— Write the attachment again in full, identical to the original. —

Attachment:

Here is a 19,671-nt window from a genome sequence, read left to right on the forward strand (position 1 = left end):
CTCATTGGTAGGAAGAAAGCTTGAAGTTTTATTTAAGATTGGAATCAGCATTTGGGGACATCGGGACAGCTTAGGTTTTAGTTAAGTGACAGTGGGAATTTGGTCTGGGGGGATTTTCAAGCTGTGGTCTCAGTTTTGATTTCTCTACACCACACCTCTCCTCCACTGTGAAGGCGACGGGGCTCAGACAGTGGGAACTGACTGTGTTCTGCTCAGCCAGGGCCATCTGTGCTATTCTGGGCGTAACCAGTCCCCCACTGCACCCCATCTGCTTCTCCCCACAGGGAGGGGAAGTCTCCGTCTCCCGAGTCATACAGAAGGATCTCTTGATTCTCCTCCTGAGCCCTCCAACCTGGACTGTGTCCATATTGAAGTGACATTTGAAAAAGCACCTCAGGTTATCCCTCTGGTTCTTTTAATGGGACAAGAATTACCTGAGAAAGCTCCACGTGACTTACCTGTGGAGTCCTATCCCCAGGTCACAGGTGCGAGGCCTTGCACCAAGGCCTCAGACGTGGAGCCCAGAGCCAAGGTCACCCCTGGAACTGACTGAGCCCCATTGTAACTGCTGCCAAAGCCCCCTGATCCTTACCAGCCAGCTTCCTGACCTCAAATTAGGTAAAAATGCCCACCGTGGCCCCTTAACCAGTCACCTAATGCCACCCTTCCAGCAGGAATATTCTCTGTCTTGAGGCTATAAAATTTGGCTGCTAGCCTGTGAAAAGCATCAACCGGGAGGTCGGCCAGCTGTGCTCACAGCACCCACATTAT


Here is a 19,671-nt window from a genome sequence, read left to right on the forward strand (position 1 = left end):
CTCATTGGTAGGAAGAAAGCTTGAAGTTTTATTTAAGATTGGAATCAGCATTTGGGGACATCGGGACAGCTTAGGTTTTAGTTAAGTGACAGTGGGAATTTGGTCTGGGGGGATTTTCAAGCTGTGGTCTCAGTTTTGATTTCTCTACACCACACCTCTCCTCCACTGTGAAGGCGACGGGGCTCAGACAGTGGGAACTGACTGTGTTCTGCTCAGCCAGGGCCATCTGTGCTATTCTGGGCGTAACCAGTCCCCCACTGCACCCCATCTGCTTCTCCCCACAGGGAGGGGAAGTCTCCGTCTCCCGAGTCATACAGAAGGATCTCTTGATTCTCCTCCTGAGCCCTCCAACCTGGACTGTGTCCATATTGAAGTGACATTTGAAAAAGCACCTCAGGTTATCCCTCTGGTTCTTTTAATGGGACAAGAATTACCTGAGAAAGCTCCACGTGACTTACCTGTGGAGTCCTATCCCCAGGTCACAGGTGCGAGGCCTTGCACCAAGGCCTCAGACGTGGAGCCCAGAGCCAAGGTCACCCCTGGAACTGACTGAGCCCCATTGTAACTGCTGCCAAAGCCCCCTGATCCTTACCAGCCAGCTTCCTGACCTCAAATTAGGTAAAAATGCCCACCGTGGCCCCTTAACCAGTCACCTAATGCCACCCTTCCAGCAGGAATATTCTCTGTCTTGAGGCTATAAAATTTGGCTGCTAGCCTGTGAAAAGCATCAACCGGGAGGTCGGCCAGCTGTGCTCACAGCACCCACATTAT